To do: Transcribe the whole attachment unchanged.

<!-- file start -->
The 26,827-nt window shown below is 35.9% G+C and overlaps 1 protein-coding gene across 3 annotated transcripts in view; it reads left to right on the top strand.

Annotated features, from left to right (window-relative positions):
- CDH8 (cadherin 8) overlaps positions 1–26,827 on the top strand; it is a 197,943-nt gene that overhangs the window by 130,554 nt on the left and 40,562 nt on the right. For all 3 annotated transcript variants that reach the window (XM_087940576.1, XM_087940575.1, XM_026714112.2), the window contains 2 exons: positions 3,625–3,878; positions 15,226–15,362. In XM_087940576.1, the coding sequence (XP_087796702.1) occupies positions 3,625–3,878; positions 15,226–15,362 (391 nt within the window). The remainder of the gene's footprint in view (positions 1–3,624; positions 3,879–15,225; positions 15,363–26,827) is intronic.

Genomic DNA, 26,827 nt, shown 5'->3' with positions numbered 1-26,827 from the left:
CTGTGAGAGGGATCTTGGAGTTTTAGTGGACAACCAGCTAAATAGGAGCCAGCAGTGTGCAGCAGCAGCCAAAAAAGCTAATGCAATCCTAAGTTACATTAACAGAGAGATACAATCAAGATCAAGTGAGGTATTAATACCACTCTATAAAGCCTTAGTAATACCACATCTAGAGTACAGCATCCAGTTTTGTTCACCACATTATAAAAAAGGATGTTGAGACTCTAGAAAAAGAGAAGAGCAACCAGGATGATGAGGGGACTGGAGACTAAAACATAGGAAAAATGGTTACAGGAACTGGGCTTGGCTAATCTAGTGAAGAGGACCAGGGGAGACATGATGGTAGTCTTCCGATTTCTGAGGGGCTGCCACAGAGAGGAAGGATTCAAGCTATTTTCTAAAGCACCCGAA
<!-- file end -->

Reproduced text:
The 26,827-nt window shown below is 35.9% G+C and overlaps 1 protein-coding gene across 3 annotated transcripts in view; it reads left to right on the top strand.

Annotated features, from left to right (window-relative positions):
- CDH8 (cadherin 8) overlaps positions 1–26,827 on the top strand; it is a 197,943-nt gene that overhangs the window by 130,554 nt on the left and 40,562 nt on the right. For all 3 annotated transcript variants that reach the window (XM_087940576.1, XM_087940575.1, XM_026714112.2), the window contains 2 exons: positions 3,625–3,878; positions 15,226–15,362. In XM_087940576.1, the coding sequence (XP_087796702.1) occupies positions 3,625–3,878; positions 15,226–15,362 (391 nt within the window). The remainder of the gene's footprint in view (positions 1–3,624; positions 3,879–15,225; positions 15,363–26,827) is intronic.

Genomic DNA, 26,827 nt, shown 5'->3' with positions numbered 1-26,827 from the left:
CTGTGAGAGGGATCTTGGAGTTTTAGTGGACAACCAGCTAAATAGGAGCCAGCAGTGTGCAGCAGCAGCCAAAAAAGCTAATGCAATCCTAAGTTACATTAACAGAGAGATACAATCAAGATCAAGTGAGGTATTAATACCACTCTATAAAGCCTTAGTAATACCACATCTAGAGTACAGCATCCAGTTTTGTTCACCACATTATAAAAAAGGATGTTGAGACTCTAGAAAAAGAGAAGAGCAACCAGGATGATGAGGGGACTGGAGACTAAAACATAGGAAAAATGGTTACAGGAACTGGGCTTGGCTAATCTAGTGAAGAGGACCAGGGGAGACATGATGGTAGTCTTCCGATTTCTGAGGGGCTGCCACAGAGAGGAAGGATTCAAGCTATTTTCTAAAGCACCCGAA